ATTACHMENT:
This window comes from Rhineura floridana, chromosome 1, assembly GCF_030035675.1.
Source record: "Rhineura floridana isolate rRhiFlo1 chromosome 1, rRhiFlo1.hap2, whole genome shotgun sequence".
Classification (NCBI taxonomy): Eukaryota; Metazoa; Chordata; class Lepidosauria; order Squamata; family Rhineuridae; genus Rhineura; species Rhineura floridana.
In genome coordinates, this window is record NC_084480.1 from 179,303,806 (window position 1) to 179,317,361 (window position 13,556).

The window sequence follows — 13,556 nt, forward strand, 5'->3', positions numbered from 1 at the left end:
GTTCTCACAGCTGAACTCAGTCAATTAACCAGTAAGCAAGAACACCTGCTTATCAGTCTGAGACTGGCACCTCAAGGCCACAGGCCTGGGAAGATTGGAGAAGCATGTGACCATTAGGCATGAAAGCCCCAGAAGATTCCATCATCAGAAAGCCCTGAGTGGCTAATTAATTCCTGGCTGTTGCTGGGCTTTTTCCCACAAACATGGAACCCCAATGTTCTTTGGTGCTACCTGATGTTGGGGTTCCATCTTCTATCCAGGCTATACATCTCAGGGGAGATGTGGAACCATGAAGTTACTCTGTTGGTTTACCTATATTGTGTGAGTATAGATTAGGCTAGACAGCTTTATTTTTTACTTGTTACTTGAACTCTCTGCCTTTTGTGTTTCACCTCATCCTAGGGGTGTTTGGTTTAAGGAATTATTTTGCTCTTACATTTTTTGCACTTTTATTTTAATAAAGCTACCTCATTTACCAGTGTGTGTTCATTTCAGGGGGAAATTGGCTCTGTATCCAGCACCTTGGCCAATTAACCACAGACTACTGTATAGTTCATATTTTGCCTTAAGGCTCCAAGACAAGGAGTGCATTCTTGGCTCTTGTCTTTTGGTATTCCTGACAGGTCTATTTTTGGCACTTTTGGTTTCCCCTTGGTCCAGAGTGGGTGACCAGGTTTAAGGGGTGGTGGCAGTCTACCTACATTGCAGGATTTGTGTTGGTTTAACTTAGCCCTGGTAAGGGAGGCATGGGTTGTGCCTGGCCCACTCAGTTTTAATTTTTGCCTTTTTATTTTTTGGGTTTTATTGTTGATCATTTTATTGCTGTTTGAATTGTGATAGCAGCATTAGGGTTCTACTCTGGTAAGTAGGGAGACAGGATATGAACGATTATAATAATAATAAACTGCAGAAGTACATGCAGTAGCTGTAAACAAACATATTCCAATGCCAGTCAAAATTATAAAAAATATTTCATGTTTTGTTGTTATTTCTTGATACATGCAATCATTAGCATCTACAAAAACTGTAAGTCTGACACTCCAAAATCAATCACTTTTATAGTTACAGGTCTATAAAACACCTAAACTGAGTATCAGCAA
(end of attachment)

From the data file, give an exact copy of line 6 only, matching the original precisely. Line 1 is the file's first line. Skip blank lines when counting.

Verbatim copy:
GTTCTCACAGCTGAACTCAGTCAATTAACCAGTAAGCAAGAACACCTGCTTATCAGTCTGAGACTGGCACCTCAAGGCCACAGGCCTGGGAAGATTGGAGAAGCATGTGACCATTAGGCATGAAAGCCCCAGAAGATTCCATCATCAGAAAGCCCTGAGTGGCTAATTAATTCCTGGCTGTTGCTGGGCTTTTTCCCACAAACATGGAACCCCAATGTTCTTTGGTGCTACCTGATGTTGGGGTTCCATCTTCTATCCAGGCTATACATCTCAGGGGAGATGTGGAACCATGAAGTTACTCTGTTGGTTTACCTATATTGTGTGAGTATAGATTAGGCTAGACAGCTTTATTTTTTACTTGTTACTTGAACTCTCTGCCTTTTGTGTTTCACCTCATCCTAGGGGTGTTTGGTTTAAGGAATTATTTTGCTCTTACATTTTTTGCACTTTTATTTTAATAAAGCTACCTCATTTACCAGTGTGTGTTCATTTCAGGGGGAAATTGGCTCTGTATCCAGCACCTTGGCCAATTAACCACAGACTACTGTATAGTTCATATTTTGCCTTAAGGCTCCAAGACAAGGAGTGCATTCTTGGCTCTTGTCTTTTGGTATTCCTGACAGGTCTATTTTTGGCACTTTTGGTTTCCCCTTGGTCCAGAGTGGGTGACCAGGTTTAAGGGGTGGTGGCAGTCTACCTACATTGCAGGATTTGTGTTGGTTTAACTTAGCCCTGGTAAGGGAGGCATGGGTTGTGCCTGGCCCACTCAGTTTTAATTTTTGCCTTTTTATTTTTTGGGTTTTATTGTTGATCATTTTATTGCTGTTTGAATTGTGATAGCAGCATTAGGGTTCTACTCTGGTAAGTAGGGAGACAGGATATGAACGATTATAATAATAATAAACTGCAGAAGTACATGCAGTAGCTGTAAACAAACATATTCCAATGCCAGTCAAAATTATAAAAAATATTTCATGTTTTGTTGTTATTTCTTGATACATGCAATCATTAGCATCTACAAAAACTGTAAGTCTGACACTCCAAAATCAATCACTTTTATAGTTACAGGTCTATAAAACACCTAAACTGAGTATCAGCAA